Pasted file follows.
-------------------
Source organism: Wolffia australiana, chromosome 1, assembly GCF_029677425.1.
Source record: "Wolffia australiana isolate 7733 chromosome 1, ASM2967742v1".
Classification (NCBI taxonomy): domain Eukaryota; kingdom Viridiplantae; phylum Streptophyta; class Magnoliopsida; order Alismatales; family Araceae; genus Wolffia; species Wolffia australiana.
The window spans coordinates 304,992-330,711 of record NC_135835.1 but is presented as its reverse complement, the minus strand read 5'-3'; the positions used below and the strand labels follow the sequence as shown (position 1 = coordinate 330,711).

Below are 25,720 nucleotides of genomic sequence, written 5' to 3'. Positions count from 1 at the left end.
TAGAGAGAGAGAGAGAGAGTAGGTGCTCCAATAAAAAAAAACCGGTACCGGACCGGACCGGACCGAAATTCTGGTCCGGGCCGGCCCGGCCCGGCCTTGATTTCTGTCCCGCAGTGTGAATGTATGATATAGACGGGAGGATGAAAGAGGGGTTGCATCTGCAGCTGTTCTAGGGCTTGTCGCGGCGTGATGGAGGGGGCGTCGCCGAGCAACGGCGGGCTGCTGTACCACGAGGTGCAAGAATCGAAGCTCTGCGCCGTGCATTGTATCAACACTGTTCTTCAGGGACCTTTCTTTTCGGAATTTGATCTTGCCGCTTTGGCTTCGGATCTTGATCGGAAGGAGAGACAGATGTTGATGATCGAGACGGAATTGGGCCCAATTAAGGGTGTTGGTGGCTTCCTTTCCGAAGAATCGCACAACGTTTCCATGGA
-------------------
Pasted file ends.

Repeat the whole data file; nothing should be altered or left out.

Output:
Source organism: Wolffia australiana, chromosome 1, assembly GCF_029677425.1.
Source record: "Wolffia australiana isolate 7733 chromosome 1, ASM2967742v1".
Classification (NCBI taxonomy): domain Eukaryota; kingdom Viridiplantae; phylum Streptophyta; class Magnoliopsida; order Alismatales; family Araceae; genus Wolffia; species Wolffia australiana.
The window spans coordinates 304,992-330,711 of record NC_135835.1 but is presented as its reverse complement, the minus strand read 5'-3'; the positions used below and the strand labels follow the sequence as shown (position 1 = coordinate 330,711).

Below are 25,720 nucleotides of genomic sequence, written 5' to 3'. Positions count from 1 at the left end.
TAGAGAGAGAGAGAGAGAGTAGGTGCTCCAATAAAAAAAAACCGGTACCGGACCGGACCGGACCGAAATTCTGGTCCGGGCCGGCCCGGCCCGGCCTTGATTTCTGTCCCGCAGTGTGAATGTATGATATAGACGGGAGGATGAAAGAGGGGTTGCATCTGCAGCTGTTCTAGGGCTTGTCGCGGCGTGATGGAGGGGGCGTCGCCGAGCAACGGCGGGCTGCTGTACCACGAGGTGCAAGAATCGAAGCTCTGCGCCGTGCATTGTATCAACACTGTTCTTCAGGGACCTTTCTTTTCGGAATTTGATCTTGCCGCTTTGGCTTCGGATCTTGATCGGAAGGAGAGACAGATGTTGATGATCGAGACGGAATTGGGCCCAATTAAGGGTGTTGGTGGCTTCCTTTCCGAAGAATCGCACAACGTTTCCATGGA